It was getting late, the sun was dipping behind me so that my shadow grew larger and larger in front of me until it became one with the general darkness. Eventually I saw the house, or I saw the blue glow of the television in the front window, the roof was a black line dividing it from the stars. I don’t like watching television, you’re always bouncing around from one person to the next, back and forth and looking at everything from all angles, I don’t know how anybody can watch television, it seems like they made it for hummingbirds, but your grandfather George loved television, especially when he stopped leaving the house, he was always trying to convince me to watch television, he said it was my ticket to the world, he always talked about me knowing something of the world, he said you can go everywhere with television from the comfort of your own chair. I’ve never been able to watch more than five minutes without getting a headache. I should be clear that it was his body that decided to stop leaving the house, he was only a passenger in his body, his words. After he stopped leaving the house he watched a lot of television and worked on a Letter to the Editor, and I brought groceries and supplies home on my bicycle. I became a sort of caretaker to your grandfather, though I never thought about it that way until he was gone and people began to worry that he wasn’t going to be around to take care of me. As usual, they had it backwards.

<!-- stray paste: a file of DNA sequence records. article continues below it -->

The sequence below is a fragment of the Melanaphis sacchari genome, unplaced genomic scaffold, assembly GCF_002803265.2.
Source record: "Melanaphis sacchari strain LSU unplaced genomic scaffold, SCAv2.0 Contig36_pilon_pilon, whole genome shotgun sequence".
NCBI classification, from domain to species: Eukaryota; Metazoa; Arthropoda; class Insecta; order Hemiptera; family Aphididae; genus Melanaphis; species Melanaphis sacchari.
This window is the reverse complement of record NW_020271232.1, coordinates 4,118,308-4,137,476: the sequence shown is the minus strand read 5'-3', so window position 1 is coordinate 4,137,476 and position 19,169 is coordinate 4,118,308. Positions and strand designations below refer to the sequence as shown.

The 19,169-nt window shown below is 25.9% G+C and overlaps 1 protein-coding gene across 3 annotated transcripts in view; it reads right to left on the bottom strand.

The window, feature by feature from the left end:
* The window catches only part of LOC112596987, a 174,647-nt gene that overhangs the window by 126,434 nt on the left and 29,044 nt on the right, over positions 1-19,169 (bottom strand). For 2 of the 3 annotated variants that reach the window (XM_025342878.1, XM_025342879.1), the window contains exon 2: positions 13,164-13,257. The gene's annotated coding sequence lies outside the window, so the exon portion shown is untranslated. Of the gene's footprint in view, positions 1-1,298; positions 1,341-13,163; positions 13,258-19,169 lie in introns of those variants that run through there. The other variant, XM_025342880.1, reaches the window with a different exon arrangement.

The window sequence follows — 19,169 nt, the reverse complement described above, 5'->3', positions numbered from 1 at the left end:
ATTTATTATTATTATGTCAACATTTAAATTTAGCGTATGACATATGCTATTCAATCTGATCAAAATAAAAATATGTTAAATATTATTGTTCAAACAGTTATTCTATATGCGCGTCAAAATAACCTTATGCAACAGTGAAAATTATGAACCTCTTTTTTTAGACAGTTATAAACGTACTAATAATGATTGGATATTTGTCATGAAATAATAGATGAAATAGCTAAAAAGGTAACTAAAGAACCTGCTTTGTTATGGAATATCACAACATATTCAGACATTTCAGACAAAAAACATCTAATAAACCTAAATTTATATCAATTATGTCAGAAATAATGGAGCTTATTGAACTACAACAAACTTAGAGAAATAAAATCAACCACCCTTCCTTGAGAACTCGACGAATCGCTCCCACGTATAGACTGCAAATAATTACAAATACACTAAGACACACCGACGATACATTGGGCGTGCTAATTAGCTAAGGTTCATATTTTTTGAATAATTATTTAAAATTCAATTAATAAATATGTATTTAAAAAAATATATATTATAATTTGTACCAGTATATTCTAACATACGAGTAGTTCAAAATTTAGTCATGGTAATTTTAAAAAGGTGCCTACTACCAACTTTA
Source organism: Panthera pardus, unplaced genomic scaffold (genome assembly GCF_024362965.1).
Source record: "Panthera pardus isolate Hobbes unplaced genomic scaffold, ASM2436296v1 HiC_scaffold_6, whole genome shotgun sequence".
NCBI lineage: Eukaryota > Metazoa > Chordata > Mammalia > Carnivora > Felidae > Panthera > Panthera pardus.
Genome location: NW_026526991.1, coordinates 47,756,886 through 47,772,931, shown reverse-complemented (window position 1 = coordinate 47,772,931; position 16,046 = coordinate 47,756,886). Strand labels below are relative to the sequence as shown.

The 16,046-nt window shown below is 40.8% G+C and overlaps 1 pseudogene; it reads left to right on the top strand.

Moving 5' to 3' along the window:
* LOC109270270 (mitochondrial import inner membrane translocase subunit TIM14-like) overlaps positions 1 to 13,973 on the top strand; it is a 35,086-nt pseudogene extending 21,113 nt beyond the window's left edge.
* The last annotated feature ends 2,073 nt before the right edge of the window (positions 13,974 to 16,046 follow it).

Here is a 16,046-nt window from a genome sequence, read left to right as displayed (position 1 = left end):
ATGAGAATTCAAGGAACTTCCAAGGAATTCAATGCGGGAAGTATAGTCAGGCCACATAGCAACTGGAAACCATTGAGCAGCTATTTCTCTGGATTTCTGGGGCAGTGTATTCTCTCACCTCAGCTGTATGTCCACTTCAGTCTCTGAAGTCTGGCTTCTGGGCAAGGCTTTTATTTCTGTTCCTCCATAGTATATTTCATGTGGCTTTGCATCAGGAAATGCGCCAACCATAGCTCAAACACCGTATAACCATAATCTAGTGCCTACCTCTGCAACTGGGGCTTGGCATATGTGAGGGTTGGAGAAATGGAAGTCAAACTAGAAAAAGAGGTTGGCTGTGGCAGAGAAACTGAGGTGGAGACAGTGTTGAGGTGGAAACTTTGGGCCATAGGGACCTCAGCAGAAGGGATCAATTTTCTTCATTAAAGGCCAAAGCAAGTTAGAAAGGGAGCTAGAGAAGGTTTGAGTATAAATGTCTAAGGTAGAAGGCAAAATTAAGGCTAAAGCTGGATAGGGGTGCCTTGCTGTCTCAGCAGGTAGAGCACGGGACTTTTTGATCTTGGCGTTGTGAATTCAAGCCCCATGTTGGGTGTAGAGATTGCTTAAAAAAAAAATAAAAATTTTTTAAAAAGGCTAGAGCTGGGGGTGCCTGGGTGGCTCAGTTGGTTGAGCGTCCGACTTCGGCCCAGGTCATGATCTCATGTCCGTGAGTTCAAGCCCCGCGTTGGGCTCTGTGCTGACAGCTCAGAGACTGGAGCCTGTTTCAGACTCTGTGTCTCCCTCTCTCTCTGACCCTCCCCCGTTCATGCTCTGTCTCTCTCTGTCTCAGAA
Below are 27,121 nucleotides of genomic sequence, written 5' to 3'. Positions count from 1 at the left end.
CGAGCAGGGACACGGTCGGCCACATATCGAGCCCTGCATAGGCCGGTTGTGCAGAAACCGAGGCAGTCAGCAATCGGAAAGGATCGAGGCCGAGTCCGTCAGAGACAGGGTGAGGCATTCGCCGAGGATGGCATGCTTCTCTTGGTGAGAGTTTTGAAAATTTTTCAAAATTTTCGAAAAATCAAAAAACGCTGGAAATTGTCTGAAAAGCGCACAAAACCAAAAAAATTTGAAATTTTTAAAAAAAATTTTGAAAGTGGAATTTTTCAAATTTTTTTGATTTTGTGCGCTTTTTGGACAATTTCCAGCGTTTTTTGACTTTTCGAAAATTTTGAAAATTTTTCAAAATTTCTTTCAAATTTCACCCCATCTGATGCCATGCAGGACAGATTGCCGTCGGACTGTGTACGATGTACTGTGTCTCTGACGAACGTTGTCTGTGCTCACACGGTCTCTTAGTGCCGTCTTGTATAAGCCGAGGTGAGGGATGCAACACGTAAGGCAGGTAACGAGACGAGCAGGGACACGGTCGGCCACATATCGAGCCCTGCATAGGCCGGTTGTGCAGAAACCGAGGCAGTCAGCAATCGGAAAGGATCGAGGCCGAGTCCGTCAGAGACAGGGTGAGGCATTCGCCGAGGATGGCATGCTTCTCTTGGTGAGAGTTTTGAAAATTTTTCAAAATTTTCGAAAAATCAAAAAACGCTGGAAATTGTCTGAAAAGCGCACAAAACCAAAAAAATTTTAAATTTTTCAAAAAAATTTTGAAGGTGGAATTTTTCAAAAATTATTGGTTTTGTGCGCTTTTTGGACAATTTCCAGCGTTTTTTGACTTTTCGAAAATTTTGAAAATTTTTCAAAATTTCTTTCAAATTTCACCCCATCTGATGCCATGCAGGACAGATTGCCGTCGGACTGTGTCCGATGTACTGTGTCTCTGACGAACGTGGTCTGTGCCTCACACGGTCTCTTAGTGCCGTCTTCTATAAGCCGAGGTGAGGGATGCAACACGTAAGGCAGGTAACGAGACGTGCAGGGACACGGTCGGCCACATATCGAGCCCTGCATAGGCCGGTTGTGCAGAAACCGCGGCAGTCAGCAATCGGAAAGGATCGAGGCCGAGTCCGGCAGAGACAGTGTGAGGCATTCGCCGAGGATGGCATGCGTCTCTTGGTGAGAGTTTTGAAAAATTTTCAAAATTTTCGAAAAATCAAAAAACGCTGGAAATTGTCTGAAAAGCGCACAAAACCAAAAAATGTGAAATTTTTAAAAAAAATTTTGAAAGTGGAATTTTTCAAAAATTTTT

I walked toward the glowing light of the television and tripped over something in the tall grass, namely my bicycle. Everything was in working order, the grass was wet but the bicycle was dry, meaning it hadn’t been sitting there long, so I knew who had taken it from the construction site, mystery solved, and as I rolled it to the porch I thought about what I would say to the Alvarez brothers, starting with they should check to see if I’m still in town before going through the trouble of returning my bicycle to the house, which was why I was distracted, which was why my thoughts were turned inward as they say when I walked into the house and saw your grandfather George’s chair empty with only his impression in it, like an invisible man. He was, or his body was, lying on the floor, the side of his face was on the carpet, one arm was under him and the other was straight out to the side. I touched him to make sure he wasn’t sleeping but it was obvious his body lacked what Scott Valdez of the Lighthouse Christian Fellowship later called a soul, the visible form of a soul being muscle tone. I got a spoon from the kitchen to be sure, held it under his nose, no fog. I left the spoon right there on the floor and went upstairs to my room. I crawled under my blankets and breathed my own air for a while, which Dr. Armando Rosenkleig later called an impressively effective homespun technique for processing feelings, his words.